Pinot takes the lead at Tour of the Alps, avoids Froome's salbutamol case

Thibaut Pinot (Groupama-FDJ) lost the Tour of the Alps to Geraint Thomas (Team Sky) by just six seconds in 2017 but promised not to miss out this year. The Frenchman blew the race apart with his instinctive aggression on stage 3 to Merano and pulled on the fuchsia leader's jersey.

Pinot dragged an attack away on the Passo della Mendola with 50km to go with long surges of speed, exposing the weakness of both Team Sky and Astana. The attack gained a minute on the long climb as Astana and Team Sky argued about who should lead the chase. The time gradually came down as Kenny Elissonde, again, gave his all for his Team Sky leader Chris Froome.

The Frenchman's move was eventually nullified near Merano after Froome tucked and dived his way down the long descent. Pinot's descending skills again let him down, but he still had the strength to win the sprint behind lone, late-race attacker Ben O'Connor (Dimension Data), who was initially part of Pinot's move.

Race leader Ivan Sosa (Androni Giocattoli) crashed on the descent, losing four minutes and so Pinot's name rang out across Merano as he was declared the new race leader.

"It's great to take the jersey. It makes up for last year," Pinot explained after the podium ceremony.

"Thomas attacked and gained time on me while I pulled back some seconds thanks to time bonuses. But he was stronger, and it wasn’t enough to win."

Pinot races on instinct and even his attack on the Passo della Mendola was not planned. His non-scientific approach means he occasionally misses out on success, but he believes natural aggression is always more rewarding than racing by following a power metre.

"I was planned to stay relaxed today, but then I went for it," he said.

"At the foot of the Mendola, I saw Aru attack and so went with him and then kept going. It was a risk, but it paid off in the end."

Natural aggression but no comment on Froome

Pinot is not against using a power metre in training under the supervision of his coach and brother Julien. He would never, however, accept racing like Froome and Team Sky, who appear to calibrate their efforts based on what they read on their computer screens.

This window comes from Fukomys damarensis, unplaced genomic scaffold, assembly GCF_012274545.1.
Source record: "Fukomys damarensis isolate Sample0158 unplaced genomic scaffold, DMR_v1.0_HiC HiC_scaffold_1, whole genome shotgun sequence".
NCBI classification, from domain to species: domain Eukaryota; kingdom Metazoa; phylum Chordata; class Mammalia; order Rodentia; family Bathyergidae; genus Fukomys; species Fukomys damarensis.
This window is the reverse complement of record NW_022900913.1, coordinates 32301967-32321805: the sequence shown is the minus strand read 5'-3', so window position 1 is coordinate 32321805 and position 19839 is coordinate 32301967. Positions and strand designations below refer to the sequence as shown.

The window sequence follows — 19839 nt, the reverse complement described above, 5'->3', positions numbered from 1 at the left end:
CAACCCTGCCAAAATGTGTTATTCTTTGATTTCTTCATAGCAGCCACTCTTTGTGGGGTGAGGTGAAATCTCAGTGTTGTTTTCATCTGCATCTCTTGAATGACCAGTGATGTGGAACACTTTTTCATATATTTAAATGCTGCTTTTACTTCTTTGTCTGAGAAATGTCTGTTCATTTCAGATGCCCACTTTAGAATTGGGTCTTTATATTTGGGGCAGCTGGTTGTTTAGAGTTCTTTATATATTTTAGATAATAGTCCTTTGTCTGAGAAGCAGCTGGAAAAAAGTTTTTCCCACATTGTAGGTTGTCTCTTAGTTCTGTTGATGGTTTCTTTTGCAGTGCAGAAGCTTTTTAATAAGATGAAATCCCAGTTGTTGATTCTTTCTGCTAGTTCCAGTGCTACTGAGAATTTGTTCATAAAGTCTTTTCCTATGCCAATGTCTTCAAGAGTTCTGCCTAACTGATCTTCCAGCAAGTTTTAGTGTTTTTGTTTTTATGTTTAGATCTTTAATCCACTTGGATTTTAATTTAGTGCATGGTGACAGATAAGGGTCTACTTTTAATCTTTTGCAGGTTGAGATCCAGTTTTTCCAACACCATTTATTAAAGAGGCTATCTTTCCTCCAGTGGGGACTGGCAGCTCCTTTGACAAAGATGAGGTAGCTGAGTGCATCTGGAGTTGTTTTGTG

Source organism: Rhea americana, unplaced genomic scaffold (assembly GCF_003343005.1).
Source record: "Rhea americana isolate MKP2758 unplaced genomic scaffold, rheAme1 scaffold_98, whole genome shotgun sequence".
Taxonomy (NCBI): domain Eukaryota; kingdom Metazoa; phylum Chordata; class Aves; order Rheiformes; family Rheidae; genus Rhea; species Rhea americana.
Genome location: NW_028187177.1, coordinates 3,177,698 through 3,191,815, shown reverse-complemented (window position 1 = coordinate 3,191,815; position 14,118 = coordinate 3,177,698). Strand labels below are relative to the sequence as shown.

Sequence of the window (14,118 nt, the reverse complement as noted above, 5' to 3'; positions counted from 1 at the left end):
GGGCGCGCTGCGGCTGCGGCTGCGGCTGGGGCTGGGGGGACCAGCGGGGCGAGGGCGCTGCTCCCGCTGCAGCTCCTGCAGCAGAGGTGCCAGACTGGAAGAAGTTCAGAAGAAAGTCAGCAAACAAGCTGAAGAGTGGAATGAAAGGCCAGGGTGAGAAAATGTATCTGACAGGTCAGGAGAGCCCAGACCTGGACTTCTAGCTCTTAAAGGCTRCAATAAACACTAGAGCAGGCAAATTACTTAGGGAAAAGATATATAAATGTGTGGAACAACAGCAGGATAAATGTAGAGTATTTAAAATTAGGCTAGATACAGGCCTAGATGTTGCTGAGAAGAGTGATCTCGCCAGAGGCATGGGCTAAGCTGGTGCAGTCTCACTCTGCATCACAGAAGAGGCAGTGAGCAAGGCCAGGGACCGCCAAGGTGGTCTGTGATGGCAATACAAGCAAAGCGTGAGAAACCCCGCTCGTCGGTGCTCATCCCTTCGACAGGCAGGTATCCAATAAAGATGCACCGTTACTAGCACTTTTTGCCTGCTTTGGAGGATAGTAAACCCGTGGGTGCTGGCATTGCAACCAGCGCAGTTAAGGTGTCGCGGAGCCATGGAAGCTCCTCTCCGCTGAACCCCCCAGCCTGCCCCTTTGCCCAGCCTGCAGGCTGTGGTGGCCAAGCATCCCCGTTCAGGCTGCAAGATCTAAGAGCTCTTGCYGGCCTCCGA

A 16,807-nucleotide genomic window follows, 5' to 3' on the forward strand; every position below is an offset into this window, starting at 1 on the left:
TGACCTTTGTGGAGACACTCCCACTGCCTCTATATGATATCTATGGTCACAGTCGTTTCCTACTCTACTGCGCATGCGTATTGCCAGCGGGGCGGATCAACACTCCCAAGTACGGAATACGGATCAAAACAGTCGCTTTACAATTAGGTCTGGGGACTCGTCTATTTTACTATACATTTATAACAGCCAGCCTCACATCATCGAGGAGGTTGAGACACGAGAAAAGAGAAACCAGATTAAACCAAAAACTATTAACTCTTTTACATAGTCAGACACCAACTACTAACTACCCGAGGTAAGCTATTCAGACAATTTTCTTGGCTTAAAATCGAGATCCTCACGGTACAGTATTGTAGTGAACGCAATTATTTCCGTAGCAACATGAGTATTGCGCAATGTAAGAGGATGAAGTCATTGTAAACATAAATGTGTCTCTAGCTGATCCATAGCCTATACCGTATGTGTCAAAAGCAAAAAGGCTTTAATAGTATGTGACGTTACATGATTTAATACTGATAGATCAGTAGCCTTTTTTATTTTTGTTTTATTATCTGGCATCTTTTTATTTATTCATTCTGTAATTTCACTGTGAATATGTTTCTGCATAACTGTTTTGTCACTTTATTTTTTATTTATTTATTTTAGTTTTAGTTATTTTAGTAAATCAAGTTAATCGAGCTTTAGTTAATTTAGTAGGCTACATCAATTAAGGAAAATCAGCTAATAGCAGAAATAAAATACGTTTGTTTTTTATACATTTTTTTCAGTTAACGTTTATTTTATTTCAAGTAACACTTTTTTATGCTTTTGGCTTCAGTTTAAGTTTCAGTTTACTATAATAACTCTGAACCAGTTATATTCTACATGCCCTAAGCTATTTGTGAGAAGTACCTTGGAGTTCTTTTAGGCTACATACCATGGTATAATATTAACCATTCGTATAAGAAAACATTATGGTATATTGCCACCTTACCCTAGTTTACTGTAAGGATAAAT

Pinot prefers a more carpe diem approach.

"I prefer to race on instinct, but victory in a Grand Tour also depends on the collective strength of the team," he said mixing pragmatism with panache.

"Chris and Team Sky were very strong at the Tour de France last year, while the French riders weren't as good. I hope we will be aggressive. We can often seize the day, so that we can get a result at the Giro d'Italia."

Pinot prefers to avoid controversy as much as he does data. He is passionate about races but avoids making strong statements out of the saddle. He has stayed away from the Reichenbach-Moscon case after the FDJ team accused Moscon of causing Reichenbach to crash during last year's Tre Valli Varesine, sparking a UCI disciplinary case.

Pinot equally avoided commenting on Froome's salbutamol case.

"Je ne sais pas…" he said with his mouth turned down in a sign of indifference when asked about racing against Froome at the Giro d'Italia while the Team Sky leader awaits a final verdict on his salbutamol case.

"I've never dwell on it much. I go to races to race and hopefully to win. I have to stay focused on my race and try to get the best result possible."

Only victory is beautiful, even better if in Italy

Pinot's love for Italy is clear to see, thanks to a tattoo on his arm that reads: Solo la vittoria è bella – 'Only victory is beautiful'. He suffers under the weight of expectation on his home roads at the Tour de France, preferring the unpredictability of Italian races and their often harder finales.

He has a longstanding pedigree south of the Alps, dating back to his amateur days and his breakout win at the 2009 Giro della Valle d'Aosta. As a young professional he won the 2011 Settimana Lombarda. In recent seasons, Pinot has impressed at the Tour of Lombardy, where he placed third in 2015, Tirreno-Adriatico, where he placed third in 2017 and at the Tour of the Alps, where he won a stage last year and came close to victory.

This year, a final victory at the Tour of the Alps seems within reach and would suggest his limited race programme before the Giro d’Italia has proven the right option. Pinot leads Pozzovivo by 15 seconds, with Miguel Angel Lopez (Astana) third also at 15 seconds. Froome is fourth at 16 seconds, with Pinot confident of his chances of picking up time bonuses in sprint finishes.

Thursday's 134km fourth stage is from Chiusa to Lienz in Austria, with only the late 6.7km Bannberg climb and the descent to the finish to worry about. Friday's final 164km stage, with three laps of a hilly Innsbruck circuit similar to the World Championships course, is tougher but not impossible for Groupama-FDJ to control.

"Hopefully things will be different this year and that I can keep the jersey to the very end of the race. If I lose by four seconds this year I’ll be disappointed," Pinot said, with a hint of confidence.

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Stephen Farrand
Head of News

Stephen is the most experienced member of the Cyclingnews team, having reported on professional cycling since 1994. He has been Head of News at Cyclingnews since 2022, before which he held the position of European editor since 2012 and previously worked for Reuters, Shift Active Media, and CyclingWeekly, among other publications.